Zuckerberg pledge follows ‘Buffett challenge’

  • TECH
  • Thursday, 03 Dec 2015

Warren Buffett, chairman and CEO of Berkshire Hathaway, speaks at the Fortune's Most Powerful Women's Summit in Washington October 13, 2015. REUTERS/Kevin Lamarque

WASHINGTON: Mark Zuckerberg’s pledge to give away his Facebook holdings is the latest philanthropic initiative by America’s wealthy, and follows a challenge by billionaire Warren Buffett to the world’s other billionaires. 

The announcement by the Facebook founder and his wife Priscilla Chan to donate 99% of their Facebook shares, or some US$45bil (RM190.38bil), to charitable causes during their lifetime far exceeds the challenge by Buffett, who urged the wealthy to give away at least half their fortunes. 

The “Giving Pledge” was launched in 2010 by Buffett and Microsoft co-founder Bill Gates, who have been among the world’s richest individuals over the past decade. 

The two business icons had called on the wealthy to pledge to charity at least half their assets during their lifetimes or upon their deaths. They quickly enlisted a small group that included CNN founder Ted Turner, then-New York mayor Michael Bloomberg, Oracle co-founder Larry Ellison and Hollywood director George Lucas. 

In the group’s latest update in June, the list had grown to 137 individuals and families. Those who signed the pledge come from 14 countries: Australia, Brazil, Germany, India, Indonesia, Malaysia, Russia, South Africa, Taiwan, Turkey, Ukraine, United Arab Emirates, Britain and United States.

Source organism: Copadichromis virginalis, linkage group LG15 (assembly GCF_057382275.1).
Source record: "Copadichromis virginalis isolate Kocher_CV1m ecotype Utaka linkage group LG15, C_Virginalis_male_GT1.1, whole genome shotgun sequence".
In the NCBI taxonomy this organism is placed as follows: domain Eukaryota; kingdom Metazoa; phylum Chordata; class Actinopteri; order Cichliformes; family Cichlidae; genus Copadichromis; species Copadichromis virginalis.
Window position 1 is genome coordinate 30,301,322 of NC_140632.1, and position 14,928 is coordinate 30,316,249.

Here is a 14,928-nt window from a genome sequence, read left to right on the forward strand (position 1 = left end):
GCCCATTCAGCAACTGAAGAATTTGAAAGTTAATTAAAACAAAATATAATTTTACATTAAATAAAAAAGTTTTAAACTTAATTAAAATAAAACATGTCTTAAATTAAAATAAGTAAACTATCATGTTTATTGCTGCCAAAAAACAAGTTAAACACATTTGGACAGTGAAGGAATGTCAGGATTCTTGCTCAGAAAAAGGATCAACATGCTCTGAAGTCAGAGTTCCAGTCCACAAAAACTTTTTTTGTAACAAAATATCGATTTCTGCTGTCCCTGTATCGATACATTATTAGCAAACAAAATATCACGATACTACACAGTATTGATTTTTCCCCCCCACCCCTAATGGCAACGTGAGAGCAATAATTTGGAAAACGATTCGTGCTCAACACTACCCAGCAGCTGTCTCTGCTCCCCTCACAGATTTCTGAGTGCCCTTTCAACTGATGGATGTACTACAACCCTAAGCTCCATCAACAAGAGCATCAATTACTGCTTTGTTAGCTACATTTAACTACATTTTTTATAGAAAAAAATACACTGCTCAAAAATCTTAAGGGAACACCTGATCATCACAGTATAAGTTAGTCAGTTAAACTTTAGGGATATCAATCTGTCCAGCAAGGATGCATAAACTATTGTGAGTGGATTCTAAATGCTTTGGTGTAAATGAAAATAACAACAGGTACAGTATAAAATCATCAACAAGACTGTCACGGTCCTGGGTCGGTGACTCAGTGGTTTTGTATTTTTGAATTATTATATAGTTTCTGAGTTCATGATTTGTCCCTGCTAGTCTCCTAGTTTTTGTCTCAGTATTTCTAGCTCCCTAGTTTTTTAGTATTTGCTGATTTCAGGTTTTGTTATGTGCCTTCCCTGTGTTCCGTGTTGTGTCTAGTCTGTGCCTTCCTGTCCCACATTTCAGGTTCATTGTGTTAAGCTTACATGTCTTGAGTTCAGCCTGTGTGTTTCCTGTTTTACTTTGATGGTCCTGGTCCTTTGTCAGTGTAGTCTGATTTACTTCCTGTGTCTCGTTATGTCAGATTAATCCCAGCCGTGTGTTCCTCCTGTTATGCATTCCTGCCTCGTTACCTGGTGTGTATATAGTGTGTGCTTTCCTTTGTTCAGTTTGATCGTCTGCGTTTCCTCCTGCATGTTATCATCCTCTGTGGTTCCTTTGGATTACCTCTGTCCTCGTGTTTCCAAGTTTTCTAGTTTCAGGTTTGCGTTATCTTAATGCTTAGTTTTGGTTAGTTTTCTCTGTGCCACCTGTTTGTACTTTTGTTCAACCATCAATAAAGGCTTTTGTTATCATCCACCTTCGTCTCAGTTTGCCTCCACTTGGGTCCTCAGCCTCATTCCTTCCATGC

“When we started the Giving Pledge five years ago, we had no idea we’d get this many people to come together. It has really grown, first in the US but more recently all over the world,” said Gates in a statement. 

“We hope to intensify philanthropy and encourage people to get started younger. It’s exciting to see people becoming bolder and more thoughtful in their giving. This is about building on a wonderful tradition of philanthropy that will ultimately help the world become a much better place.” 

The group says it “hopes to help shift the social norms of philanthropy toward giving more, giving sooner and giving smart.” 

Some of the charities designated by the wealthy seek to advance medical research, improve education, support children in underserved schools and neighbourhoods, and promote global development and economic opportunities in Africa. 

Gates and his wife have created their own foundation with an endowment of more than US$41bil (RM173.46bil), which has funded projects in the United States, Asia, Africa, Latin America, the Middle East and Europe. 

While the giving initiative has gained momentum, especially among tech billionaires, the tradition of philanthropy has a long history in the United States. 

A group of wealthy industrialists who made fortunes in the late 19th and early 20th century – denigrated by some as “robber barons” – became known for their philanthropy as well. These included Andrew Carnegie, John D. Rockefeller, Cornelius Vanderbilt and Henry Ford. — AFP 

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